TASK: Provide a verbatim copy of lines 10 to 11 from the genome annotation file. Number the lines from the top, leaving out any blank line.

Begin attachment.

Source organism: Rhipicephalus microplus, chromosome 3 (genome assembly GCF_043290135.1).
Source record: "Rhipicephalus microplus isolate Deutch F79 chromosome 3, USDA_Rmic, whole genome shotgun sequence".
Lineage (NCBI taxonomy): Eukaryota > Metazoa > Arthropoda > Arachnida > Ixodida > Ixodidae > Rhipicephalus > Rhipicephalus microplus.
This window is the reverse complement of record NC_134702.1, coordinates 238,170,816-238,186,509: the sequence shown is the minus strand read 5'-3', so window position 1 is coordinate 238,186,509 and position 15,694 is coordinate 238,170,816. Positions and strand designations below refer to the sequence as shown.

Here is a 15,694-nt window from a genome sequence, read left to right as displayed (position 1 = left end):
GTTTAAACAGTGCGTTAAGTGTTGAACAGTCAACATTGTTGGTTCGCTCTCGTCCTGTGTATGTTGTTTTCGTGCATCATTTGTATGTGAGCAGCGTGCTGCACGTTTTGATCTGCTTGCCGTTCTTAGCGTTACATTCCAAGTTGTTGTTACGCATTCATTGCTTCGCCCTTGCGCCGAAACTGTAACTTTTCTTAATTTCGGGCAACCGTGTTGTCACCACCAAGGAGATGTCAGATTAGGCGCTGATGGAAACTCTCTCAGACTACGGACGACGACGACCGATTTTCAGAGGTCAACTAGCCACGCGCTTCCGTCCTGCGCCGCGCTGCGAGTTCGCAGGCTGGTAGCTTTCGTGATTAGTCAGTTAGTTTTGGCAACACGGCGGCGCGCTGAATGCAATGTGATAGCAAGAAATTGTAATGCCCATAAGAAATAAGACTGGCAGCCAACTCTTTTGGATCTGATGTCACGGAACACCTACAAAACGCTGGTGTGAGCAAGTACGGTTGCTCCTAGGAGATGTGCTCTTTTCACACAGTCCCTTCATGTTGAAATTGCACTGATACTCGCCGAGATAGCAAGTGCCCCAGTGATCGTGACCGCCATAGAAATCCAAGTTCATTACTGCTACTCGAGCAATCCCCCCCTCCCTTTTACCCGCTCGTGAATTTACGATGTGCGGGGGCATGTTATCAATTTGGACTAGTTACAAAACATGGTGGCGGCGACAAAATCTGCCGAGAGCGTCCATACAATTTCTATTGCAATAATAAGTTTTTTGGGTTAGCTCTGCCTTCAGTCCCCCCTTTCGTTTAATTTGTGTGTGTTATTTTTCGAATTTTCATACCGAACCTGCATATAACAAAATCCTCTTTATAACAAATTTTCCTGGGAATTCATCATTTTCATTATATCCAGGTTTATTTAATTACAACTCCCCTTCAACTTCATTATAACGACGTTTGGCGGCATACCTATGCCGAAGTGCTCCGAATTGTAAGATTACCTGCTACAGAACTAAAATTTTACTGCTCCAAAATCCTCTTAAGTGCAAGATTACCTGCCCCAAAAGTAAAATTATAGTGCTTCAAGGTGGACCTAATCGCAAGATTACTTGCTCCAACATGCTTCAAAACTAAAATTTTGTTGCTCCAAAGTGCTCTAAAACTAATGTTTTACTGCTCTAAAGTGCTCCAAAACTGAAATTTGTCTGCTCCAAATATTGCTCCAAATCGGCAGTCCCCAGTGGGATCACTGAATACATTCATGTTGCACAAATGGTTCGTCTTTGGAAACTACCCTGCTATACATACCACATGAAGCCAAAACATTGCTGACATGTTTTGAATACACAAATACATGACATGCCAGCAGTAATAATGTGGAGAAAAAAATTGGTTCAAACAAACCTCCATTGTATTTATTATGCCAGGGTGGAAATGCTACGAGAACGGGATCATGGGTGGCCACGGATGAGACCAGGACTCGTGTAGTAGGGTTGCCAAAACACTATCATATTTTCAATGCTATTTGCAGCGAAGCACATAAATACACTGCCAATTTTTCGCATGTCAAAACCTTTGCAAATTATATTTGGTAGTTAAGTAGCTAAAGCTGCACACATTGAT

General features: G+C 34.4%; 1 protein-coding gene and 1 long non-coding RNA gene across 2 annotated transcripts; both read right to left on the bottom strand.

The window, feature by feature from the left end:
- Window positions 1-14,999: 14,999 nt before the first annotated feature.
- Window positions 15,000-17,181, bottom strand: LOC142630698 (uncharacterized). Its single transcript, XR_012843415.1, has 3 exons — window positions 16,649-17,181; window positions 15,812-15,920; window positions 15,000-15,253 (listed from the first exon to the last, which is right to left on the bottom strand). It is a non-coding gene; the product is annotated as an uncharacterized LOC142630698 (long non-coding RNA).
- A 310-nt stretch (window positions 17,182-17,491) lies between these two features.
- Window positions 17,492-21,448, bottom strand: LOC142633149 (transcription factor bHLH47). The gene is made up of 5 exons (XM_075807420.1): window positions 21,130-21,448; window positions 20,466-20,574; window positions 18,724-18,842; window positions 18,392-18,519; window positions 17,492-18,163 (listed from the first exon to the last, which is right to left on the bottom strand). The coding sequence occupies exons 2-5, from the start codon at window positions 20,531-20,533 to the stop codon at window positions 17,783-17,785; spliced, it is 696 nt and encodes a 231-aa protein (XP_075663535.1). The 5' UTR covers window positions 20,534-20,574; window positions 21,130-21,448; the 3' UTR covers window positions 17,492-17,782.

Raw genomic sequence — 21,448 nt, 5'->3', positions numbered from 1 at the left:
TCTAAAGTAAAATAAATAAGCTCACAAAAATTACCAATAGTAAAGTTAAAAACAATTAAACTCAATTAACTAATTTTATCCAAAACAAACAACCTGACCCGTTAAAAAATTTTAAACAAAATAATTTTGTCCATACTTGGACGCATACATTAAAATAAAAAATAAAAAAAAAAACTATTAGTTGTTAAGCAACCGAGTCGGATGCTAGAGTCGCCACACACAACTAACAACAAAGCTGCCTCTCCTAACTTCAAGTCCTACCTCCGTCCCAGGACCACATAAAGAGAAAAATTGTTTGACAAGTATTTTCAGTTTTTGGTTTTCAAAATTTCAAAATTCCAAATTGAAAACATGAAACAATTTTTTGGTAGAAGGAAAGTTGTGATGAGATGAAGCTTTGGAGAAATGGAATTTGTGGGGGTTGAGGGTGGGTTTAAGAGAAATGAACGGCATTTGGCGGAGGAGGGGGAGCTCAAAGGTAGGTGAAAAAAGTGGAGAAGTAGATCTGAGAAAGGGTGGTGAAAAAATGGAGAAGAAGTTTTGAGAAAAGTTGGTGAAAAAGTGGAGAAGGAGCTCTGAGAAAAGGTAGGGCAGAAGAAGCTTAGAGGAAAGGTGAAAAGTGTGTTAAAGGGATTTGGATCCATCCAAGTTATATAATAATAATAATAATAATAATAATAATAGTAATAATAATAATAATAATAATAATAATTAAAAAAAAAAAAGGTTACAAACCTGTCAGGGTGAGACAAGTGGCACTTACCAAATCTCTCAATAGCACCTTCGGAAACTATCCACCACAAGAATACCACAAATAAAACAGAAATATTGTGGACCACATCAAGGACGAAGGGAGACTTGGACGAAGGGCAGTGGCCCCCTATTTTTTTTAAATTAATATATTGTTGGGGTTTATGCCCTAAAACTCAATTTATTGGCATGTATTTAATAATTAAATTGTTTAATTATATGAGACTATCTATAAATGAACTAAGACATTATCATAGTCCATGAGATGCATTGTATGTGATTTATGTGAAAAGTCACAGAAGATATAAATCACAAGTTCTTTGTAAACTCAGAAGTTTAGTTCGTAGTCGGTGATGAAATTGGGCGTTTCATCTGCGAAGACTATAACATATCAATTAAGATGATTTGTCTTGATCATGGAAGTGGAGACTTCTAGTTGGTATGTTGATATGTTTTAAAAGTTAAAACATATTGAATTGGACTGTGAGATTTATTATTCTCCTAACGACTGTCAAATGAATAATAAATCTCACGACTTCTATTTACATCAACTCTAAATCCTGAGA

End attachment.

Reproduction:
- Window positions 15,000-17,181, bottom strand: LOC142630698 (uncharacterized). Its single transcript, XR_012843415.1, has 3 exons — window positions 16,649-17,181; window positions 15,812-15,920; window positions 15,000-15,253 (listed from the first exon to the last, which is right to left on the bottom strand). It is a non-coding gene; the product is annotated as an uncharacterized LOC142630698 (long non-coding RNA).
- A 310-nt stretch (window positions 17,182-17,491) lies between these two features.